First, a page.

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At least in previous versions of SQL Server, you had to prefix Unicode string constants with an "N" to make them be treated as Unicode. Thus,

select foo from bar where fizz = N'buzz'

(See "Server-Side Programming with Unicode" for SQL Server 2005 "from the horse's mouth" documentation.)

We have an application that is using SQL Compact Edition and I am wondering if that is still necessary. From the testing I am doing, it appears to be unneeded. That is, the following SQL statements both behave identically in SQL CE, but the second one fails in SQL Server 2005:

select foo from bar where foo=N'າຢວ'
select foo from bar where foo='າຢວ'

(I hope I'm not swearing in some language I don't know about...)

I'm wondering if that is because all strings are treated as Unicode in SQL CE, or if perhaps the default code page is now Unicode-aware.

If anyone has seen any official documentation, either yea or nay, I'd appreciate it.

I know I could go the safe route and just add the "N"'s, but there's a lot of code that will need changed, and if I don't need to, I don't want to! Thanks for your help!

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Re “I hope I'm not swearing”, I'm pretty sure the character sequence you wrote is illegal in that script. It starts with a “vowel sign”, and those usually come after some letter, never before (at least that's how Unicode works for all Indic scripts; not 100% certain about that script, Lao). Not helping, I know, but I have no knowledge at all about SQL Server :-) –  Arthur Reutenauer Nov 6 '09 at 22:32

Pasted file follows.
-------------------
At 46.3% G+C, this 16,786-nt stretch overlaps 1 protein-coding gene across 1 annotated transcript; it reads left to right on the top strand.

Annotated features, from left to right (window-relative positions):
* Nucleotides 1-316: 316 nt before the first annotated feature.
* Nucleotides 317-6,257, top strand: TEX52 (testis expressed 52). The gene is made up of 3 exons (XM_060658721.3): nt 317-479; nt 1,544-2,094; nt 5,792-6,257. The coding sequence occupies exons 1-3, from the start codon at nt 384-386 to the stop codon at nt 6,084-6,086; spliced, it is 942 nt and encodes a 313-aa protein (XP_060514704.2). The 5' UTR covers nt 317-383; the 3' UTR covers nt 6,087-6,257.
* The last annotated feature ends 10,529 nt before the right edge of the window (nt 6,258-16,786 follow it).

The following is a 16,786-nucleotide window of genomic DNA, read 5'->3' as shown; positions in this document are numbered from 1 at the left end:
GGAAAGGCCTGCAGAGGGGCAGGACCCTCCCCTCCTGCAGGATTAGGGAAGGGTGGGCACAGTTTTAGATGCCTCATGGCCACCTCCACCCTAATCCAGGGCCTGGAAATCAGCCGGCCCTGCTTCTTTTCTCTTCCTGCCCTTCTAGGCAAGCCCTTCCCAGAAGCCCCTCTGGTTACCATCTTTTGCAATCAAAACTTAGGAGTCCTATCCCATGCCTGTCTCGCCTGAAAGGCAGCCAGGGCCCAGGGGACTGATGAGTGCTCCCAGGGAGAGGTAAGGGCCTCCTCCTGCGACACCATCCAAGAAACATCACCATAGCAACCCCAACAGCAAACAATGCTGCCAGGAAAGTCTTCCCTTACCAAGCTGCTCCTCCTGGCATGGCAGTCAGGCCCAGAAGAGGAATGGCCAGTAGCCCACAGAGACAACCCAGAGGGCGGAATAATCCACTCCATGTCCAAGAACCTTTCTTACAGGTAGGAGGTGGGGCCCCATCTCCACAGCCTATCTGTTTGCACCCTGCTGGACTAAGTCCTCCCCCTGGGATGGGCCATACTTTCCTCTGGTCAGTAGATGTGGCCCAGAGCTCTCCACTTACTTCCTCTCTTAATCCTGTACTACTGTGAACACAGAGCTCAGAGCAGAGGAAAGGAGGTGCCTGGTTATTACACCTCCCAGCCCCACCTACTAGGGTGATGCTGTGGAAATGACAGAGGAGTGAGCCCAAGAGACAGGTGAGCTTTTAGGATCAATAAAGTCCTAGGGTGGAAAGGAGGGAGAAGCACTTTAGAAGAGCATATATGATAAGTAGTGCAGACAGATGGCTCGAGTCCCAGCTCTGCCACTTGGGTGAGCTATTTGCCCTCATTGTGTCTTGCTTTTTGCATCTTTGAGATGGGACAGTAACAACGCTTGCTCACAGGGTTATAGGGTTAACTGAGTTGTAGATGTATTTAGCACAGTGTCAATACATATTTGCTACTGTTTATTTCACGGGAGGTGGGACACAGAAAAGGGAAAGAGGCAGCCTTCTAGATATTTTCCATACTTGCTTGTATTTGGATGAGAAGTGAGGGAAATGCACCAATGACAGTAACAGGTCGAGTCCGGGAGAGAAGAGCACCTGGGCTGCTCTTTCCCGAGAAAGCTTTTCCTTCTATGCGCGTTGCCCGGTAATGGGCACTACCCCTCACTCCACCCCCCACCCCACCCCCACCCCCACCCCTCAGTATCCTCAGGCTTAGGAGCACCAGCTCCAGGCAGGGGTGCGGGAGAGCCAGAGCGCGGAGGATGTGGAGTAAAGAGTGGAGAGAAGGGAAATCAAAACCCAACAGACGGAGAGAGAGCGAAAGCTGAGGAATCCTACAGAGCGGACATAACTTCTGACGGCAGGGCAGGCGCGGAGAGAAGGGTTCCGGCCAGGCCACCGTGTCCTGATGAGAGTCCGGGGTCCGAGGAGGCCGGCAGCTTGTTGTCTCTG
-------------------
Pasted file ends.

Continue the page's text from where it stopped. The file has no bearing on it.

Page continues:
1 Answer 1

up vote 1 down vote accepted

SQL CE was originally developed for Windows CE, which is purely Unicode. As a result, SQL CE already leans heavily toward Unicode and the "N" prefix is unnecessary.

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I was hoping for "official" documentation, but your answer certainly sounds reasonable. Thanks for the help! And if you happen to see any "official word" from Microsoft, I'd love to see it! –  Dave Mateer Nov 30 '09 at 13:55

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